Thomas Coram sounds an amazing man.
Since we are in the realms of fantasy, it is the tenacious Captain Coram that I would love to bring along with me looking, as he does in Hogarth’s famous portrait, like everyone’s dream grandfather.
I think we can allow you that Maggie!
Our refreshment should be hot chocolate, the fashionable drink of the day, infused with pepper, cardamom and cinnamon. There will also be a plate of gingerbread men, since Gilliam Pugh writes of the soft-hearted Thomas Coram, in his later years, being “a familiar sight, sitting in his red coat, in the arcade in the grounds of the Hospital handing out gingerbread men to the children with tears in his eyes”.
I adore gingerbread!
Finally, my choice of music. The tenor, Aled Jones, has recorded a poignant adaptation of a Handel aria about love and constancy – a theme also explored in The Servant.
Did you not hear My Lady
Go down the garden singing?
Blackbird and thrush were silent
To hear the alleys ringing.
Oh, saw you not My Lady
Out in the garden there?
Shaming the rose and lily
For she is twice as fair.
Though I am nothing to her
Though she must rarely look at me
And though I could never woo her
I love her till I die.
Surely you heard My Lady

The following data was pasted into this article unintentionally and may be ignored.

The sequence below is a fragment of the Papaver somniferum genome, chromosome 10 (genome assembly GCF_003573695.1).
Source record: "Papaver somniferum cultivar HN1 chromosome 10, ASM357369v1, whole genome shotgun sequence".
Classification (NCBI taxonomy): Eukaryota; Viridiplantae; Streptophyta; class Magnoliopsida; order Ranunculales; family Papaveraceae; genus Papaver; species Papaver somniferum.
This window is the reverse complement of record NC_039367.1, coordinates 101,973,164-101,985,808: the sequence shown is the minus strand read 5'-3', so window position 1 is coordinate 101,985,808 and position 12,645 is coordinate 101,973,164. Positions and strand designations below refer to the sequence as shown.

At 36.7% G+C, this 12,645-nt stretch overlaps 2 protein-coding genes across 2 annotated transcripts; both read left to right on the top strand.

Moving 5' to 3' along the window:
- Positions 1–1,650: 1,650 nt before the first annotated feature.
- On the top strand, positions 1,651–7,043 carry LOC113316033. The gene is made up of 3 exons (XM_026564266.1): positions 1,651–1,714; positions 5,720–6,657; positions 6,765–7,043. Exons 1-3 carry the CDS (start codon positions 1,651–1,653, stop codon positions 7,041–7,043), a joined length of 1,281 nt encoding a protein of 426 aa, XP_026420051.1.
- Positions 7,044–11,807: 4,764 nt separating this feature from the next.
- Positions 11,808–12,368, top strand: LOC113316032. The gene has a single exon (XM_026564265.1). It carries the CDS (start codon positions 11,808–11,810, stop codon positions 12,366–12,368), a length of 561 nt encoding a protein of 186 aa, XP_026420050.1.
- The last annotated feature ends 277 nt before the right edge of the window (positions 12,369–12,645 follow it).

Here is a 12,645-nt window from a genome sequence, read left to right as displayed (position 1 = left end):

Go down the garden singing?
Silencing all the songbirds
And setting the alleys ringing.
But surely you see My Lady
Out in the gardens there
Rivalling the glittering sunshine
In a glory of golden hair.
That sounds glorious Maggie. It seems as if you’ve lived and breathed The Servant. What do readers think about it?
This is what people are saying about The Servant:
“You are dropped straight into a scene of gothic darkness.” CMP, Amazon Review
“I fell in love with Hannah immediately. Her pain, her humiliation, her desperation reached through the pages of this beautiful book and grabbed my heart.” Jeanie Thornton, The Books Delight.
“I am not in the habit of writing to authors, but read The Servant yesterday – all in one go. I couldn’t put it down! It was a joy to read and such a good story.” Thelma H. via email.
“Hannah is an admirable heroine, brave, strong and entirely credible, while the love story is an uplifting thread running through the book. It is also beautifully written with such elegant language. I found this a compelling read that I continued to think about long after I had finished.” Nicola C. Goodreads
“A brilliant mix of intrigue, history and romance.” Connie G, Amazon Review
Ooh. Those are such good responses Maggie. I’m delighted I have a copy of The Servant on my towering TBR!
Since, in these difficult days, we have been advised that reading is just about the best thing to relieve both stress and anxiety, why not step out of the twenty-first century and into Hannah’s intriguing world of 1765?
That sounds very good advice indeed. Thank you for staying in with me to chat about The Servant Maggie. You share out the gingerbread men and I’ll give blog readers more details: